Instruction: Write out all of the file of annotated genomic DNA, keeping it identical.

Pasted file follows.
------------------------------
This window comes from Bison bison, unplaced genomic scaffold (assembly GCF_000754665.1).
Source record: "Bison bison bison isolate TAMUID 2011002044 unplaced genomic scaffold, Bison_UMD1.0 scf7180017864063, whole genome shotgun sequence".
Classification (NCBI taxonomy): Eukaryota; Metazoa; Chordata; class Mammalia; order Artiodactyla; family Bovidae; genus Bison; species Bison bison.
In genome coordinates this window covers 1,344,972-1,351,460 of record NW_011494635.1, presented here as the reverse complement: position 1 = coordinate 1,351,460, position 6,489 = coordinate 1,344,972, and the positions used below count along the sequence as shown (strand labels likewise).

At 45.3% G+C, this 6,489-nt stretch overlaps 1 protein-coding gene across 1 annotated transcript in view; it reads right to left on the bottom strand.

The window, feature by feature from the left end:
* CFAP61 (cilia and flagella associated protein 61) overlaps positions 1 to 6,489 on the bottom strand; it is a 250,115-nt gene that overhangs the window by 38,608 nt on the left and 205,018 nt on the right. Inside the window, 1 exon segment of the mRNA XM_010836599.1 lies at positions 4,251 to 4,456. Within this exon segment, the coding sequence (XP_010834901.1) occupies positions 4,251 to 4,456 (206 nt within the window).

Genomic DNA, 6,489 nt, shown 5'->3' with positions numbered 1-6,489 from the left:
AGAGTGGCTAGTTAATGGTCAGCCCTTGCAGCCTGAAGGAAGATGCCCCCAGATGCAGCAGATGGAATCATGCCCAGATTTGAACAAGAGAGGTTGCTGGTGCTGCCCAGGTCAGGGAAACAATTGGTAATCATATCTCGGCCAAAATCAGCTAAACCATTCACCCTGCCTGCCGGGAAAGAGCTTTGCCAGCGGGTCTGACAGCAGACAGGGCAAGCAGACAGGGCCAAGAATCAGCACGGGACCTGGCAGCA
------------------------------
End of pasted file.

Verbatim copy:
This window comes from Bison bison, unplaced genomic scaffold (assembly GCF_000754665.1).
Source record: "Bison bison bison isolate TAMUID 2011002044 unplaced genomic scaffold, Bison_UMD1.0 scf7180017864063, whole genome shotgun sequence".
Classification (NCBI taxonomy): Eukaryota; Metazoa; Chordata; class Mammalia; order Artiodactyla; family Bovidae; genus Bison; species Bison bison.
In genome coordinates this window covers 1,344,972-1,351,460 of record NW_011494635.1, presented here as the reverse complement: position 1 = coordinate 1,351,460, position 6,489 = coordinate 1,344,972, and the positions used below count along the sequence as shown (strand labels likewise).

At 45.3% G+C, this 6,489-nt stretch overlaps 1 protein-coding gene across 1 annotated transcript in view; it reads right to left on the bottom strand.

The window, feature by feature from the left end:
* CFAP61 (cilia and flagella associated protein 61) overlaps positions 1 to 6,489 on the bottom strand; it is a 250,115-nt gene that overhangs the window by 38,608 nt on the left and 205,018 nt on the right. Inside the window, 1 exon segment of the mRNA XM_010836599.1 lies at positions 4,251 to 4,456. Within this exon segment, the coding sequence (XP_010834901.1) occupies positions 4,251 to 4,456 (206 nt within the window).

Genomic DNA, 6,489 nt, shown 5'->3' with positions numbered 1-6,489 from the left:
AGAGTGGCTAGTTAATGGTCAGCCCTTGCAGCCTGAAGGAAGATGCCCCCAGATGCAGCAGATGGAATCATGCCCAGATTTGAACAAGAGAGGTTGCTGGTGCTGCCCAGGTCAGGGAAACAATTGGTAATCATATCTCGGCCAAAATCAGCTAAACCATTCACCCTGCCTGCCGGGAAAGAGCTTTGCCAGCGGGTCTGACAGCAGACAGGGCAAGCAGACAGGGCCAAGAATCAGCACGGGACCTGGCAGCA